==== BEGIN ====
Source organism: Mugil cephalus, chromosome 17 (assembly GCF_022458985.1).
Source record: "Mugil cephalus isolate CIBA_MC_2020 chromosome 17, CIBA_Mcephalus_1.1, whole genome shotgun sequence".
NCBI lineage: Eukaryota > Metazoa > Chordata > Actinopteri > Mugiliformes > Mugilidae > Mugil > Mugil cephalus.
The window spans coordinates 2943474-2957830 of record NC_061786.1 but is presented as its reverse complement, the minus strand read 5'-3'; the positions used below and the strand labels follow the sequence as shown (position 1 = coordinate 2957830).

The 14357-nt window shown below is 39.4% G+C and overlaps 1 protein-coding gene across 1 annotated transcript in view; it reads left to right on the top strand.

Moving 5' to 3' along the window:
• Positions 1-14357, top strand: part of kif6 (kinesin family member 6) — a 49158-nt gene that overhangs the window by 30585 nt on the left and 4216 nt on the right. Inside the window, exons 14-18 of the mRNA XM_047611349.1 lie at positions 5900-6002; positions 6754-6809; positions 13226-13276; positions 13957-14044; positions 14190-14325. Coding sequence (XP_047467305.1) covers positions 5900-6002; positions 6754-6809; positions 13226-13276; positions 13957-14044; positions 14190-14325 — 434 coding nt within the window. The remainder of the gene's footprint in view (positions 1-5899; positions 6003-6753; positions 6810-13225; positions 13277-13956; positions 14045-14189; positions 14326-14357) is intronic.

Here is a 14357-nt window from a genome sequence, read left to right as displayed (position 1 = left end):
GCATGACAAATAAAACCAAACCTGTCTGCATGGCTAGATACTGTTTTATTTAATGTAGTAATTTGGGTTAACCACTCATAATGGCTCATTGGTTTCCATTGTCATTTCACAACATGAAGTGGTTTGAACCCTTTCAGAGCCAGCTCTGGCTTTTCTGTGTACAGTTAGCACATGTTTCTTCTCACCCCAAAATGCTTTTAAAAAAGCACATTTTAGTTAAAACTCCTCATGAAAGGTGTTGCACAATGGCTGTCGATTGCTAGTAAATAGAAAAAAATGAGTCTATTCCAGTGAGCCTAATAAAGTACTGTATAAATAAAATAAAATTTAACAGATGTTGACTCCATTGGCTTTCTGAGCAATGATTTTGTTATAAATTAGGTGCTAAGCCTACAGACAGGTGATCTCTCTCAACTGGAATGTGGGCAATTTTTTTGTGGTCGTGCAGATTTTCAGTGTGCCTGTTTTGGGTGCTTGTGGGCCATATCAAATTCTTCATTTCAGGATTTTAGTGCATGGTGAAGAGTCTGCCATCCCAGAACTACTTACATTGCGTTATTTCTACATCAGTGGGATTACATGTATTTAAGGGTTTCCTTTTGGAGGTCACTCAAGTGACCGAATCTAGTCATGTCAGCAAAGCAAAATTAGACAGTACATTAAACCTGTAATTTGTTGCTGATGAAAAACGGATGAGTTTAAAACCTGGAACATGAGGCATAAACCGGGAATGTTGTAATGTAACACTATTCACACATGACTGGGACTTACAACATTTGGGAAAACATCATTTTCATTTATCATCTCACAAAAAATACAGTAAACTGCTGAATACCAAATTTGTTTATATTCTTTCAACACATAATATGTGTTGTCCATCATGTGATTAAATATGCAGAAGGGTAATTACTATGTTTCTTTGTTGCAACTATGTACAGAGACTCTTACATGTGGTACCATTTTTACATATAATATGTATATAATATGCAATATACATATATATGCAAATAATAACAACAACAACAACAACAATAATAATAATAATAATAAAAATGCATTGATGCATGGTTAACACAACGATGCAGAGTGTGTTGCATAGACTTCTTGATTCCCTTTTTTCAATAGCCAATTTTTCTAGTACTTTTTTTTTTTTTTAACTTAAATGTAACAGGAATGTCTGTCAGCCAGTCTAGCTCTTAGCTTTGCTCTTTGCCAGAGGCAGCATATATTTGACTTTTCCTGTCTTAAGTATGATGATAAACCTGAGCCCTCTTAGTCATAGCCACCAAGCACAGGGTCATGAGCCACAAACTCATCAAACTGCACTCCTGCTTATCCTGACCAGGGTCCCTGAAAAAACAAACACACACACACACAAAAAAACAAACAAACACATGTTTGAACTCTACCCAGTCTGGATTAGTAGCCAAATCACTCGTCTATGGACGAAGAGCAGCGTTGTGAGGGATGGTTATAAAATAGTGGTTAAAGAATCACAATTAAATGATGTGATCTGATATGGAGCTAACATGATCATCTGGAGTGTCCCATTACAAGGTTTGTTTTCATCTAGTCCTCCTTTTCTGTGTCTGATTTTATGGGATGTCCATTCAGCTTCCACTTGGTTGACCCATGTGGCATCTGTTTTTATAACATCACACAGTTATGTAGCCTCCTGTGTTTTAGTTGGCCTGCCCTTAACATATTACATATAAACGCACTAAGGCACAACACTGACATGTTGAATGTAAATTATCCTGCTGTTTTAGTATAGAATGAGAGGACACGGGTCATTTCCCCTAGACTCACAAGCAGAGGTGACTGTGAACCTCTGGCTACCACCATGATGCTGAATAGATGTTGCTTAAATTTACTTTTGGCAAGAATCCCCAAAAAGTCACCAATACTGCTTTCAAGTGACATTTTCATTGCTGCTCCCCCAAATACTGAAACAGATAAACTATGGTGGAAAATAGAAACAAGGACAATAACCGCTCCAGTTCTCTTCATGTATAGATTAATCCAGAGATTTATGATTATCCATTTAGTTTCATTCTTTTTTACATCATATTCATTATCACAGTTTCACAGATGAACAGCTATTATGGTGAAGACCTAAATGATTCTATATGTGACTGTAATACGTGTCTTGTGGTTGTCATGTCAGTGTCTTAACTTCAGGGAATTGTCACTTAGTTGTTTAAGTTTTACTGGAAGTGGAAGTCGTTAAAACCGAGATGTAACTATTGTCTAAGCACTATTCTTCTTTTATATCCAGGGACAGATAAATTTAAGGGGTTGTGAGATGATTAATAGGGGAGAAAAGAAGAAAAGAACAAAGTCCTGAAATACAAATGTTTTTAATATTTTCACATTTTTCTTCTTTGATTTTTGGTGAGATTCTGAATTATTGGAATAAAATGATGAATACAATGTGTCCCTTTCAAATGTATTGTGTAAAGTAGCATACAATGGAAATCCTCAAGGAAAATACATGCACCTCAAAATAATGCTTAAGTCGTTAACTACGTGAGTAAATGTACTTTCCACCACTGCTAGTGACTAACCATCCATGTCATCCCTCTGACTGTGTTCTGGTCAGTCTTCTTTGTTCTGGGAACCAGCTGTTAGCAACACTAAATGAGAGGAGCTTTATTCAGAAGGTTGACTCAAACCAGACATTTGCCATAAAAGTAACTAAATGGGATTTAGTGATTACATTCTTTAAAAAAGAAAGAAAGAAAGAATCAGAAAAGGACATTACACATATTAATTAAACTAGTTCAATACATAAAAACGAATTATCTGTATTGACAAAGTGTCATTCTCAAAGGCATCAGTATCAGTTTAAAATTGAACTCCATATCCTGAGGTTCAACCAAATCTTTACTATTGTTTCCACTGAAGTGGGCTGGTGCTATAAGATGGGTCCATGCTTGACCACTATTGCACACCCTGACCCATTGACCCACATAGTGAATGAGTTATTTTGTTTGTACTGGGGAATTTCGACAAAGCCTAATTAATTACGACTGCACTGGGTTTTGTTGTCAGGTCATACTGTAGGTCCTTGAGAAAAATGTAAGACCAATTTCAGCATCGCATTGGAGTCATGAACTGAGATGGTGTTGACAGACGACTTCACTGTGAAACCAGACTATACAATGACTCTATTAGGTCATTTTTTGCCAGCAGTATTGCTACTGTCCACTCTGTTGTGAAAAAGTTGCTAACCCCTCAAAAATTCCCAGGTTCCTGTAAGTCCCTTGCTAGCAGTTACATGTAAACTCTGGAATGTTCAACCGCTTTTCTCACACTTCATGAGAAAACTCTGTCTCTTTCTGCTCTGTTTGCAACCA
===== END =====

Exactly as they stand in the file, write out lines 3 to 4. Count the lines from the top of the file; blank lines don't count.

NCBI lineage: Eukaryota > Metazoa > Chordata > Actinopteri > Mugiliformes > Mugilidae > Mugil > Mugil cephalus.
The window spans coordinates 2943474-2957830 of record NC_061786.1 but is presented as its reverse complement, the minus strand read 5'-3'; the positions used below and the strand labels follow the sequence as shown (position 1 = coordinate 2957830).